More than 25% of respondents are still in relationships with partners from office romances, and 66% said they would consider starting an affair with a work colleague.
Ten per cent confessed to sleeping with the boss to gain promotion, and 33% said they would consider doing so.
Josa Young, head of AOL's careers and work channel, said the workplace has become one of the most popular environments in which to meet a partner. "Now that men and women work outside the home in almost equal numbers, this is inevitable. Smouldering looks across an office, flirty e-mails and cosy lunches have become the new courting tools," she said.
The survey comes a month after travel agent Thomson drew up a "sex in the workplace" code for its 12,000 employees. Staff, and especially managers are being asked to let the company know if they are in a relationship that might lead to a conflict of interest.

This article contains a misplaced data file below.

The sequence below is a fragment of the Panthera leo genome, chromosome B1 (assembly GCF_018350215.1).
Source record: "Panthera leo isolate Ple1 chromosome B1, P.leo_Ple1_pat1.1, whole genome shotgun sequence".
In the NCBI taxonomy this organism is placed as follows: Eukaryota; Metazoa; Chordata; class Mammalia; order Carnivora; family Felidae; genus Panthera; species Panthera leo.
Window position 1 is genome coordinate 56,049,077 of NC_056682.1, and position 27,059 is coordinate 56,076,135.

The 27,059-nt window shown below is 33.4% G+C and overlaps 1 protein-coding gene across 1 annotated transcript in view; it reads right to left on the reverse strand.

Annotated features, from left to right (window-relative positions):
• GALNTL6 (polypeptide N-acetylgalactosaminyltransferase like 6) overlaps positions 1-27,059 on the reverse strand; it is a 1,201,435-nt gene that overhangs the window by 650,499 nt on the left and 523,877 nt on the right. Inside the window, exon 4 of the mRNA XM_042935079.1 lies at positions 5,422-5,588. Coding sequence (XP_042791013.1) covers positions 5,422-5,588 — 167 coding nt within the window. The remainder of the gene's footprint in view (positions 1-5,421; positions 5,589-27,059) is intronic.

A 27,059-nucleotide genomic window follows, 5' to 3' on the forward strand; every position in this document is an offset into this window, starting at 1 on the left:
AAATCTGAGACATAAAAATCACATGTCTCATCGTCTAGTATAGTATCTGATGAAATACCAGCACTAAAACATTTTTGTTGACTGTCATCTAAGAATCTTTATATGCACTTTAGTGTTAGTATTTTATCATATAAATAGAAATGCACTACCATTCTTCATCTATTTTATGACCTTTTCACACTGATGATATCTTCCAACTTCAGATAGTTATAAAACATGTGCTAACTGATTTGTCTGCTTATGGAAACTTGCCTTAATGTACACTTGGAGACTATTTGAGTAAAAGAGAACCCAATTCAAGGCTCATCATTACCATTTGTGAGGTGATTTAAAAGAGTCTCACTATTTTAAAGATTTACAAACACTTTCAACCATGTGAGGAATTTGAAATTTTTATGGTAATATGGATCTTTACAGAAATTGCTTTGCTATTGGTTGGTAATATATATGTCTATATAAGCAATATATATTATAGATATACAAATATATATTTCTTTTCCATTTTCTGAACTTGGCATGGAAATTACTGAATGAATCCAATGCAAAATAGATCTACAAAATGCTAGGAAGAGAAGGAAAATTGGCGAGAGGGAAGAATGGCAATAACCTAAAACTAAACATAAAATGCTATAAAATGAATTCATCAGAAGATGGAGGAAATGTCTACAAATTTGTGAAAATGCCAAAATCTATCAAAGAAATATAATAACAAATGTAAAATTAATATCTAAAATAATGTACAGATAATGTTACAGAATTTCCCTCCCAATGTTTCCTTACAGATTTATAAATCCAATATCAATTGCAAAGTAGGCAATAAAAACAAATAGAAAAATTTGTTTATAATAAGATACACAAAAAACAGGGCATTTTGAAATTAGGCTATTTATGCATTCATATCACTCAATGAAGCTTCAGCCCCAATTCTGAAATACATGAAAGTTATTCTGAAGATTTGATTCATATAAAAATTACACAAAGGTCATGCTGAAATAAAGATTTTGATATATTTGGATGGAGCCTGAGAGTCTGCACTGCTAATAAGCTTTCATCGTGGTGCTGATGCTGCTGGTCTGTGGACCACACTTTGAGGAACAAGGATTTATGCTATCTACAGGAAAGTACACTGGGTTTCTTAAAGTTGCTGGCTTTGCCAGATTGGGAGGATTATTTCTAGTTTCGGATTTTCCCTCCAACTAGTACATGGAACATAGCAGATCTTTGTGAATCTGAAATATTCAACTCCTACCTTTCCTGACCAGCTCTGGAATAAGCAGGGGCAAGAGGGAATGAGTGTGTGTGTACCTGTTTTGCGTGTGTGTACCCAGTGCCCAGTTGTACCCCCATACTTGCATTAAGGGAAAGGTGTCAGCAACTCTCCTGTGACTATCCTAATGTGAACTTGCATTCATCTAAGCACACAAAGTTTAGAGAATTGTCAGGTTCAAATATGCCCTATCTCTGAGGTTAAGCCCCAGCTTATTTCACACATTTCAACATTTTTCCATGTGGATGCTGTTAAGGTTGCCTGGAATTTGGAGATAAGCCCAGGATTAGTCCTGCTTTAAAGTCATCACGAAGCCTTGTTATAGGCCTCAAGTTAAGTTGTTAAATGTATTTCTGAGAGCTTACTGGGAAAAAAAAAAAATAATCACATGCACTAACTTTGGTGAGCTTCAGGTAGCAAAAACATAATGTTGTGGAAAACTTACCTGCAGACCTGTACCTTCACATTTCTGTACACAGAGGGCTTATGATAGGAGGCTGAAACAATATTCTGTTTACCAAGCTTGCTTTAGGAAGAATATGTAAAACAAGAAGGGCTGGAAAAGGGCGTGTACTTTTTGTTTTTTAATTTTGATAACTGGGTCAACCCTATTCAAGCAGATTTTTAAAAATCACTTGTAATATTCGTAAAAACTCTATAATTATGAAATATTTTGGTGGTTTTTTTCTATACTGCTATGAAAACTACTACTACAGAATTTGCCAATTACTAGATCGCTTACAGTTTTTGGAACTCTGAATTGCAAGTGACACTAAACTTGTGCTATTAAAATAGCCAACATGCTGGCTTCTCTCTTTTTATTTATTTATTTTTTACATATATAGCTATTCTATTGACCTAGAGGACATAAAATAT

City law firm Fox Williams surveyed 1,280 employers and found that 20% of UK firms have a policy regarding intimate relationships between members of staff, with approximately the same number again considering the introduction of "love contracts".
More than 40% of respondents said their main concern about office romances is the improper dissemination of confidential information. Others were also concerned about the effect on productivity and problems with perceived favouritism.
More than 20% of respondents confirmed that if such business risks were identified, they would consider relocating one of the workers and, subject to the availability of alternative roles, the person to be moved is more likely to be the junior employee.
Carl Richards, employment specialist at Fox Williams, said, "Love contracts seek to protect organisations from genuine risks and there is a move by employers to make their position on this issue clear to staff. As people spend more time at work, it is not surprising that intimate relationships develop, and employers are becoming aware of the associated risks to their business."